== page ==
Jens Ruesink: You can't innovate alone
  • Innovate

You can't innovate alone

As NOM, we are exploring new ways - innovation - to get in touch with customers. ''Because just visiting is no longer an option,'' says investment manager Jens Ruesink. He therefore provided the content and presentation for a webinar on the opportunities and risks of innovating in times of crisis.

Importance of solid northern ecosystem

The big takeaway from Ruesink's recommendations? Looking sharp, daring to ask questions and, above all, not thinking you're the only one with a problem. ''Just talking about the situation can help,'' Ruesink knows. ''You can't innovate on your own.''

Because sometimes it is about money, sometimes about facilities, sometimes about sales, sometimes about logistics. The challenges are countless and varied. As NOM we have an interest in a solid northern ecosystem and so it suits us to help entrepreneurs along the path of innovation. Ruesink: ,,It is often customized work. We know the ways. We help start-ups, but also SMEs. Money alone will not get you there. Money is a means and not an end. What it's really about is taking steps.''

Blog on innovating in times of crisis

With the webinar, we as NOM try on the one hand to connect with northern entrepreneurs, but also to draw companies' attention to everything that is already there. For example, there are our own (e-)magazines and knowledge blogs, allowing entrepreneurs to seek their direction through the NOM website.

Jens Ruesink also posted a blog there about the opportunities and risks of innovating in times of crisis. No clear ambitions, lack of focus, the team, it all passes by. Entrepreneurs can go there for tips.

One finds it exciting, the other sees opportunities

''It's a whole new era,'' Ruesink reports during the webinar. ''Covid is turning life upside down, the world is changing. Just the fact that I am standing here now for a webinar. I wouldn't have dared to think that a year ago either. But if we look around us, everything is different. We work from home, logistics have changed, raw materials and parts are not always available, these are just a few examples. And the situations differ from sector to sector.''

It's all about agility and flexibility, Ruesink believes. Some entrepreneurs find it all exciting, others see opportunities. In any case, Covid provides innovation; sometimes forced and occasionally an opportunity is seen. Ruesink: ,,Innovation is of here and now, it will be of greater importance in the coming years.''

Not continuing in the old way

A survey by consultant McKinsey shows that 90 percent of entrepreneurs expect the way they work to change fundamentally. And only 21 percent of entrepreneurs say they have the resources to deal with it. Ruesink: ,,That means that the largest group does not know how to deal with it. What is certain is that many companies cannot continue in the old way.''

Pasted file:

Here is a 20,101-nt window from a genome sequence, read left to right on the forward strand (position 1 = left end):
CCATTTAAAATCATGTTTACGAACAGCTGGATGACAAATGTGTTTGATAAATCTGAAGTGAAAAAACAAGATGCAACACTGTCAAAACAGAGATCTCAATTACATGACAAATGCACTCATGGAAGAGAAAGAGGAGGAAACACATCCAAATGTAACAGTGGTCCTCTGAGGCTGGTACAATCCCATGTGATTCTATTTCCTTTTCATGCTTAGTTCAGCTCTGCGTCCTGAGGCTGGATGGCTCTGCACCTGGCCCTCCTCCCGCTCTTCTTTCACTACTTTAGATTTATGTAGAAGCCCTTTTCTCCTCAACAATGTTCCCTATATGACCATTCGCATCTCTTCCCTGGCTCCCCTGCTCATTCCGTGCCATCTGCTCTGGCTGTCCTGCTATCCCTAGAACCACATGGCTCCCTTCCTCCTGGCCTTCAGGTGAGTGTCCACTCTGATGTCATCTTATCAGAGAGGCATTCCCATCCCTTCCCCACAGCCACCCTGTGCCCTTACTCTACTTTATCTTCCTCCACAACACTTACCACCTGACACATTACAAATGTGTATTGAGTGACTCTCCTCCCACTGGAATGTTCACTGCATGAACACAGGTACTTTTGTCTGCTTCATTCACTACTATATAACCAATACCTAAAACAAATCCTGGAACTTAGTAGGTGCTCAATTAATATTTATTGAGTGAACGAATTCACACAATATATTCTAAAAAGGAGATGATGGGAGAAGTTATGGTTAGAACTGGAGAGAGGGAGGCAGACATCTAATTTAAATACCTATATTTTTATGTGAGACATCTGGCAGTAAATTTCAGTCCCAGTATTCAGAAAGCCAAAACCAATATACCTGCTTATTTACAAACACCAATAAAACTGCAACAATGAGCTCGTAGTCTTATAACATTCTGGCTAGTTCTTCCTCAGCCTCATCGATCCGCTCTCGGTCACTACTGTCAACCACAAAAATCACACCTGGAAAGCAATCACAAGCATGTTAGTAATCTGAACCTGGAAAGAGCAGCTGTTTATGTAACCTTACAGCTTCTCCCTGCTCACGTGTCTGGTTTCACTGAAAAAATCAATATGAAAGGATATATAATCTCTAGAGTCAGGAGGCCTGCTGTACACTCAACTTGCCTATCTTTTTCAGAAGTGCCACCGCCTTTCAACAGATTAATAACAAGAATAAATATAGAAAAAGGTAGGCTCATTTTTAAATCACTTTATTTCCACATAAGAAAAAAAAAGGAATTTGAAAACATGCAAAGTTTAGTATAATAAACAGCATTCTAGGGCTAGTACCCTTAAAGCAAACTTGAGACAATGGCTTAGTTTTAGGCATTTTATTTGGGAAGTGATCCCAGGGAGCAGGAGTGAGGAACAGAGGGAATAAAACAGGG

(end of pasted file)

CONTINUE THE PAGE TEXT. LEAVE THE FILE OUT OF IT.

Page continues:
More costs and lower sales force entrepreneurs to innovate, but Ruesink says more roads lead to Rome. For example, agreements can also be made with debtors and creditors. That may not be innovation, but it is a step to life preservation in order to innovate afterwards.

Fast horses instead of car

Organizing your own feedback is also an important step for entrepreneurs, Ruesink believes. Does your service or product match the analysis you've made? What can be done differently? These are questions every entrepreneur should ask himself and partners. ,,Although you can't always rely on a customer's opinion,'' the NOM investment manager knows. ,,Take that famous movie in which people are asked if they would ever want a cell phone. And Henry Ford once observed that if he had asked customers what they wanted, he should have delivered fast horses.''

Entrepreneurs, especially SMEs, have the greatest difficulty getting out of their own tunnel. They run faster and faster and don't look around. ''Just yesterday I came to someone with whom I had agreed to meet for two hours to see where there was room for innovation, but who reported to me that they didn't have more than an hour,'' Ruesink says. ''Give everything time, give it space. Make sure you have a good mix of realism and opportunism. You do have to give some things a chance. Potentially successful innovations need that chance.''

Response in the form of tips and inspiration

And taking risks is part of it, too. ''Sometimes you have to, otherwise you won't get anywhere,'' knows Ruesink, who hopes the webinar will generate a lot of response in the form of inspiration and tips. The first reactions were there right after the event. Ruesink: ,,It is successful if entrepreneurs become aware of their future and start thinking about renewal. That they take a critical look at their own business.''